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CalPERS corruption. The former head of the state’s public employee retirement fund and a former board member have been charged with gaming the system to the tune of tens of millions of dollars. A federal grand jury says former CalPERS CEO Federico Buenrostro Jr. and former board member Alfred Villalobos – a one-time deputy mayor of L.A. – illegally served as placement agents, basically middlemen  hired by private equity firms to drum up business. The charges include fraud, conspiracy and corruption. Both men have insisted they did nothing wrong. Sacramento Bee

Jail oversight. The new chief of the L.A. County jail system says she aims to change the way deputies approach their jobs. Former state prison official Terri McDonald is responsible for implementing a sweeping set of reforms intended to improve deputy training and jail management. She’ll also have to focus on realignment – the statewide program that is transferring thousands of prison inmates to local jails. Hiring an outside expert to run the jail system was one of the recommendations made last year by an independent commission. L.A. Times

Less Variety. It’s the end of the road for Daily Variety…the print road that is. After almost 80 years, the venerable Hollywood trade publication is putting out its final print edition today. Variety will now focus on its web site and a revamped weekly publication that will debut later this month. The web site, which previously required a subscription, will now be free. Variety was purchased for $25 million last fall by Jay Penske, the son of auto parts billionaire Roger Penske. L.A. Times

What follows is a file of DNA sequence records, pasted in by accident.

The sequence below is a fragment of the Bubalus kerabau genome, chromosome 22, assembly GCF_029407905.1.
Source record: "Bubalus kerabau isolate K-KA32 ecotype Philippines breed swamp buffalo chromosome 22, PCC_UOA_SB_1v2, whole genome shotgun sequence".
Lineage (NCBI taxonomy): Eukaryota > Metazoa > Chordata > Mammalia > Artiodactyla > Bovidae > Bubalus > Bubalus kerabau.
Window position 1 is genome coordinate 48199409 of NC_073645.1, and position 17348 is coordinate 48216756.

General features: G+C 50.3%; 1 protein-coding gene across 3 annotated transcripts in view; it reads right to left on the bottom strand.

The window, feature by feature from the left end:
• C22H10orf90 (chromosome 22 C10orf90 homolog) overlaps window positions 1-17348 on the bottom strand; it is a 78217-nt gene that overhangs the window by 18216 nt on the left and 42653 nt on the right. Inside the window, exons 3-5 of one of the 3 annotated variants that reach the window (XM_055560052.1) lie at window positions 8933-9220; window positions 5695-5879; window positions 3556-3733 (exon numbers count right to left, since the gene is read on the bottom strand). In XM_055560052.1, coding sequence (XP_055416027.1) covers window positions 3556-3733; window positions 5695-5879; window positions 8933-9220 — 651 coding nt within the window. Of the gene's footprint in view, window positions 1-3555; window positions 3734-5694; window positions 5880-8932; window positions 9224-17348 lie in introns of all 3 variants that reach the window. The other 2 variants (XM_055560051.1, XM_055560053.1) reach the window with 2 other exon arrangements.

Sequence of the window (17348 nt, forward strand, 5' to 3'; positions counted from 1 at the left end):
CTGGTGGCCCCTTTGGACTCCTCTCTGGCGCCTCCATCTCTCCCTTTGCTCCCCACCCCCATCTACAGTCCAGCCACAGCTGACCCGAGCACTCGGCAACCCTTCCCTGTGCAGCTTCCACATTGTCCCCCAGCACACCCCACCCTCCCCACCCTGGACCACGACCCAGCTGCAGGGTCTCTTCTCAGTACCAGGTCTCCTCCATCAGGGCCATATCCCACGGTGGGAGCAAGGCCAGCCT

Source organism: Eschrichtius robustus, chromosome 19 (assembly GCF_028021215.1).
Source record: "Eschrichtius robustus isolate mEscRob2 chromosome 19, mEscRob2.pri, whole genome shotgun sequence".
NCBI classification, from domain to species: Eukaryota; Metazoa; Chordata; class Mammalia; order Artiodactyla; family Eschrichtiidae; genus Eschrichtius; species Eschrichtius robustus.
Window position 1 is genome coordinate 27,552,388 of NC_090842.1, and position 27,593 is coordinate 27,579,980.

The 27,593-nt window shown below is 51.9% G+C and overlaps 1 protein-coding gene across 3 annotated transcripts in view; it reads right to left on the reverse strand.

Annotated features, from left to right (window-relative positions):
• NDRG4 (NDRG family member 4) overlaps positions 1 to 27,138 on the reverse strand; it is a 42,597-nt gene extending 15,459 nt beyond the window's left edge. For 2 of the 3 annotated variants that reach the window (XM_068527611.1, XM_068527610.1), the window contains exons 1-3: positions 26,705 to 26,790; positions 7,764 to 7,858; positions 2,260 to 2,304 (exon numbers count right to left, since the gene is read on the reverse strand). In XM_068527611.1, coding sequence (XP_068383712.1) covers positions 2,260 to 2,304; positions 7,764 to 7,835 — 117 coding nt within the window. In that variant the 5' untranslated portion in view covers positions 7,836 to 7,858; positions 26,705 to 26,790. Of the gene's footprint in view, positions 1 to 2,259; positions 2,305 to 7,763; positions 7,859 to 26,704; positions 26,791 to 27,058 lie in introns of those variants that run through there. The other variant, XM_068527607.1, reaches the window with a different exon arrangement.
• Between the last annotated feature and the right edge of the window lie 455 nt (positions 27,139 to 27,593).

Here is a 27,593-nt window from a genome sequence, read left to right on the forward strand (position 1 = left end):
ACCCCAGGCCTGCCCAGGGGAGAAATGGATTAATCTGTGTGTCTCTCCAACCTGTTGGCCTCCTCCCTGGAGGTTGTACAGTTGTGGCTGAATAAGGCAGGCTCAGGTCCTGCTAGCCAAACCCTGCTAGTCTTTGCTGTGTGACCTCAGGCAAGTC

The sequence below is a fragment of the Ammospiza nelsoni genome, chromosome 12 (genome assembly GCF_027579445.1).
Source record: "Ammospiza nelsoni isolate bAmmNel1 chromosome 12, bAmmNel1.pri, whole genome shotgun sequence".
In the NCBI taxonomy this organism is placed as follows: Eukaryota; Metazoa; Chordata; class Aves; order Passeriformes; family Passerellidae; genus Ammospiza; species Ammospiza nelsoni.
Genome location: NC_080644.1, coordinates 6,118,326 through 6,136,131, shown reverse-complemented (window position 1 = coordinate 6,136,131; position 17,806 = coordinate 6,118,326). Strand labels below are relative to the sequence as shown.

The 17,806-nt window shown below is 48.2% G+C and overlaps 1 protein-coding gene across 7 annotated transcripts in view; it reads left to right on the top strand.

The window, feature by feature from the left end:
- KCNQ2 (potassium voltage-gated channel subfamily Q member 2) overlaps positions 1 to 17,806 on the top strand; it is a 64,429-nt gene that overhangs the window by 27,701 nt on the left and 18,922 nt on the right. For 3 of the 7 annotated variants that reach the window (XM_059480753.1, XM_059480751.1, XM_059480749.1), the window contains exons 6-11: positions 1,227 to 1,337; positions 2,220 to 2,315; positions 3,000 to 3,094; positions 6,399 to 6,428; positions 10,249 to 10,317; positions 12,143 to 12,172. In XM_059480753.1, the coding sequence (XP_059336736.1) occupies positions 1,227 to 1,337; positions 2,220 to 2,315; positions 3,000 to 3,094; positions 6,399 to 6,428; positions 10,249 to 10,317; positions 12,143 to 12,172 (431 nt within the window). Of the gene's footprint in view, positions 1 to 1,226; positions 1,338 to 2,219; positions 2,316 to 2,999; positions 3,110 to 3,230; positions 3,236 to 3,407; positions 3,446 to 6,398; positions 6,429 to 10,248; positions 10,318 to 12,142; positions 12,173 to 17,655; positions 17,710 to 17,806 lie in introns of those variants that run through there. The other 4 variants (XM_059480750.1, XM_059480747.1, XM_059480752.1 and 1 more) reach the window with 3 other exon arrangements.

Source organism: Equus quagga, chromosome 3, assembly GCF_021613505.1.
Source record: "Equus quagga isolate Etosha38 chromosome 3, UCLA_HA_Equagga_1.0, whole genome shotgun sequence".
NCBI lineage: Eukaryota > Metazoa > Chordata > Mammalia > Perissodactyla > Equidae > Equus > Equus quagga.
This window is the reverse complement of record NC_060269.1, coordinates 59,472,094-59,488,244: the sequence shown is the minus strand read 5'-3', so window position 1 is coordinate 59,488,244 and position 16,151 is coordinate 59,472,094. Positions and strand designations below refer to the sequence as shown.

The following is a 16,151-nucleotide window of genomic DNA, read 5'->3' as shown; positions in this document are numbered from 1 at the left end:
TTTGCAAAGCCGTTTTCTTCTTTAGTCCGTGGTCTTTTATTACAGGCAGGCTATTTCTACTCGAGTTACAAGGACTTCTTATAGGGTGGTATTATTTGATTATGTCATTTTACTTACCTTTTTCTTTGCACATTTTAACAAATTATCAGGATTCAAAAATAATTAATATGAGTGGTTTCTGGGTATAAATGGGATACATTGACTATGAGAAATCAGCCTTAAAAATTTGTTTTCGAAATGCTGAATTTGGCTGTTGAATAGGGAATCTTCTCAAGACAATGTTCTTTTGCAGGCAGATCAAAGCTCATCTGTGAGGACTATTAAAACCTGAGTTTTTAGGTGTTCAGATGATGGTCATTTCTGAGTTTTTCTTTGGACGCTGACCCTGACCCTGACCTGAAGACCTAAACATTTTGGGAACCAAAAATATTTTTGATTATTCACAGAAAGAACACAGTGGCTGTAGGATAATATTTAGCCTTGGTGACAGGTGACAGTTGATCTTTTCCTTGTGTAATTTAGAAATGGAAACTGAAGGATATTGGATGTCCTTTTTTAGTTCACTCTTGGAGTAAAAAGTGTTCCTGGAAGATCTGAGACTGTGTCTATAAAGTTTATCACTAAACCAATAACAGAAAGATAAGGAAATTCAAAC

Convention wisdom. L.A. City Councilwoman Jan Perry is expected to introduce a motion today that would get the ball rolling on an alternative plan to fix up the aging Los Angeles Convention Center if the AEG downtown NFL stadium deal falls through. The proposed stadium would take part of the West Hall of the Convention Center and AEG has pledged to rebuild and modernize the facility. Owner Philip Anschutz announced last week that he was pulling AEG off the market. L.A. Daily News

Rail rush. The California High Speed Rail Authority has voted to issue about $8 billion in tax-payer approved bonds to build the country’s first bullet train. Officials will try to sell more than $3 billion of the bonds as the state rushes to begin construction this summer. The first segment of the rail line will run from Madera to Bakersfield. The project is eventually supposed to link Southern and Northern California with trains travelling 220 miles per hour. San Jose Mercury News

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